Nation-wide panel addresses the need for government policies.
For a long time, discussions about campus sexual violence have been dominated by prevention strategies: “yes means yes,” “no means no,” “consent is mandatory.” But what are your options if you’ve already been assaulted?
There needs to be an open and honest conversation about the bureaucracy and callousness with which university administrations handle sexual assault cases. That’s why, along with others who are all too familiar with this issue, I’m sitting on a public panel this weekend about sexual assault on campuses in this city and across the country.
The need for university administration to address sexual assault is huge—but schools often fail survivors in this regard. Whenever we discuss campus sexual assault, naysayers are quick to argue that police are responsible for sexual assault, not universities. The truth is, the police won’t help survivors move out of a dormitory or change classes to minimize contact with assailants. Nor would they facilitate exam deferrals, assignment extensions, or course withdrawals survivors may need due to poor mental health.
Universities are able and responsible to ensure all students have access to education. And when sexual violence happens disproportionately to women and trans people, universities are actively discriminating against their most vulnerable students on the basis of gender.
While it is imperative that universities enact sexual assault policies, I am skeptical about the effectiveness of such policies and afraid of universities offering them as an all-end solution to campus sexual violence. Universities don’t just need a policy; they need good policies drafted in close consultation with, or ideally by, students.
In addition, university sexual assault policies need to describe a clear reporting mechanism for survivors and clear timeframes by which they are required to respond to complaints and offer accommodations to survivors. A semester is four months long; when an investigation takes longer than a few weeks, it is effectively redundant. Delaying until the end of the semester or until the survivor or perpetrator’s graduation, however, is a common strategy used by administrators resorting to inaction. Moreover, solely relying on policies is dangerous as they tend to be forgotten or ignored, and their application can vary between different administrators.
To ensure proper enactment, sexual policies require government oversight. This oversight can either be at a provincial level through departments of justice or education, or federally with the Status of Women minister or with the Ministry of Justice. At the present moment, no government body is concerned with campus sexual violence beyond the few requiring sexual assault policies.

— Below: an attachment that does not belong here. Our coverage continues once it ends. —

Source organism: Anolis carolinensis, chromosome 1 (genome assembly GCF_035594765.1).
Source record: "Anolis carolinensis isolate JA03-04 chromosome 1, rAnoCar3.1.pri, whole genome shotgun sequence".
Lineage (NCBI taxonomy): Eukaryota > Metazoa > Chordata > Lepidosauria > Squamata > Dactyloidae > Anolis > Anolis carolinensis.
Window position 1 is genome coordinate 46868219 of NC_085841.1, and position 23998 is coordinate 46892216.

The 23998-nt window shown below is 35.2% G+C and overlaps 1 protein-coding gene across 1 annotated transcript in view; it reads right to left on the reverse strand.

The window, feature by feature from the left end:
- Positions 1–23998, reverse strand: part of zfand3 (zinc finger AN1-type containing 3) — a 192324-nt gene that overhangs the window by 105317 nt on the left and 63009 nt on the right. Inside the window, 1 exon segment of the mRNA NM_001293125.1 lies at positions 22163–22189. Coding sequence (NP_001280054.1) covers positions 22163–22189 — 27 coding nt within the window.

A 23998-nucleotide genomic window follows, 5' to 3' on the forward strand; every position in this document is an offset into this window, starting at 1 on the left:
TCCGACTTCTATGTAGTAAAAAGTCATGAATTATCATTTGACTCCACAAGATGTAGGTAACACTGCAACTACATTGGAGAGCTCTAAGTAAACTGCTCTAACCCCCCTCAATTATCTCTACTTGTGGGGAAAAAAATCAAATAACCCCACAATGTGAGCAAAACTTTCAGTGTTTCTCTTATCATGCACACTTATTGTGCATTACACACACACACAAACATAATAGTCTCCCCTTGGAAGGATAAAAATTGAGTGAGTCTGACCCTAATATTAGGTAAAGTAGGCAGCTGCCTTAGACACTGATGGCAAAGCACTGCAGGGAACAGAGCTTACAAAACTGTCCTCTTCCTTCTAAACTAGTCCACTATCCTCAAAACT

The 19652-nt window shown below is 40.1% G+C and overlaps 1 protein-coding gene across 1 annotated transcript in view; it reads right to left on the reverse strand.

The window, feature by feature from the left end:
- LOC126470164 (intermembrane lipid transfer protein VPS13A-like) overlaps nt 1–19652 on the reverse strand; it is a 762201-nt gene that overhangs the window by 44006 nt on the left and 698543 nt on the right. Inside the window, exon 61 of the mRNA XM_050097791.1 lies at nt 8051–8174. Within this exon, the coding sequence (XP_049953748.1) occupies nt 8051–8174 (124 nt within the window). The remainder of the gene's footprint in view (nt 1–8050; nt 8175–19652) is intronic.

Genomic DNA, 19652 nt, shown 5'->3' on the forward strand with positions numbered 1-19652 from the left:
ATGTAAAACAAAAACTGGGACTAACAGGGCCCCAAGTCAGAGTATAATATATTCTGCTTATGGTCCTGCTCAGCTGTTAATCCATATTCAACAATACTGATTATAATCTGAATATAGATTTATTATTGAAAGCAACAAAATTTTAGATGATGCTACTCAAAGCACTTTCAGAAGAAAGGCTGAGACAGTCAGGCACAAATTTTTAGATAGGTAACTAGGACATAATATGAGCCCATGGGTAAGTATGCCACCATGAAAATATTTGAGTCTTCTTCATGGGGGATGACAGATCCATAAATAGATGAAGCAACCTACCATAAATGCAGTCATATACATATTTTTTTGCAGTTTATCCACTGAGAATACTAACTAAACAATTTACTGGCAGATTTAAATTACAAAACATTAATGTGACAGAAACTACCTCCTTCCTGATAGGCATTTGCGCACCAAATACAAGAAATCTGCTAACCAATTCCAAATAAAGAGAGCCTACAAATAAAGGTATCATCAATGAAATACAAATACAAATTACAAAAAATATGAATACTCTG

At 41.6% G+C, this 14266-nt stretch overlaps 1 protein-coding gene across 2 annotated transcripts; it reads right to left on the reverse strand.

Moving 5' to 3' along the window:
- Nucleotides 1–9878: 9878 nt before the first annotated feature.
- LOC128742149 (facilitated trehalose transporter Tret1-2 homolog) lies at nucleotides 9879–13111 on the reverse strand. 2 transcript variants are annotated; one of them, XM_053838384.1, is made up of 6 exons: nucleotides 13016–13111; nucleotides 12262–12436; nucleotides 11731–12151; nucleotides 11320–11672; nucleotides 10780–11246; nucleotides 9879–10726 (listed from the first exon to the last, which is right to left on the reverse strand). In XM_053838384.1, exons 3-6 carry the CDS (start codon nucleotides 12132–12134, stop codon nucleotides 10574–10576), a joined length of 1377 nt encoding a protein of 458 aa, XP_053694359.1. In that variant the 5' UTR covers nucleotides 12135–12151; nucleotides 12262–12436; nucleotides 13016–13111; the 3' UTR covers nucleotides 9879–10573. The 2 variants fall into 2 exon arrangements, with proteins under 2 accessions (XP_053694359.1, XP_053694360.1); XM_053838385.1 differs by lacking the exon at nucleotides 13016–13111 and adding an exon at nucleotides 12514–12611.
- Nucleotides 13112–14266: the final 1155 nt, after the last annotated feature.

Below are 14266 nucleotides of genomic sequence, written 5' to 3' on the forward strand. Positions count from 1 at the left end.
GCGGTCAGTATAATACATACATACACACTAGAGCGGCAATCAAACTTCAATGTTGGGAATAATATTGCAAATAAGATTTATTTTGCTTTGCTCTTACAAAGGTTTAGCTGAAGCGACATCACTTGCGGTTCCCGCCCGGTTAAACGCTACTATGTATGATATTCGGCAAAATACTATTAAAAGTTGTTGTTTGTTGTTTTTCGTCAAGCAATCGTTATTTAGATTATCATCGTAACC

Even though Status of Women Canada formed an advisory council to shape the Federal Strategy on Gender-Based Violence mere months ago, it does not, disappointingly, include student activists or devote resources to gain input from them. It’s a catch-22: governments tend to not hear from survivors of campus sexual violence because there are no formal groups representing us, and because of lack of connection, communication, resources, and institutional support on top of the existence of different laws in every province, it is difficult to form a national coalition.
In the past academic year, out of 15 feature articles published in the McGill Daily, three have been written by survivors resorting to their last option: publicly describing their experience after being failed by the university administration. Until the day governments hold universities accountable for their failures, the cycle of sexual violence facilitated by universities will continue. So long as government inaction continues, there will be students in this country that are too afraid to go to class, and there will be people who, although accused of harassment and assault multiple times, will not be removed from campus.
Our network, our gathering, and our panel are the first of their kind in Canada. Since education is under provincial jurisdiction, it is difficult for students to connect, learn, and push for policy reform together at a national level. At our gathering this weekend, and at our panel, we wish to bridge the existing communication and information gap to address the issue of campus sexual violence that is plaguing our universities nationwide. We want to make our presence and our issues public to all survivors of campus sexual violence. We want them to know: we see you, we love you, we want to hear from you, and we are fighting everyday for you.
Paniz Khosroshahy is a third-year women’s studies student at McGill University who went public with her experience filing a sexual assault case at the university earlier this year.
CLARIFICATION: This story has been amended to clarify the departments at both the provincial and federal levels that would be responsible for leading policy changes.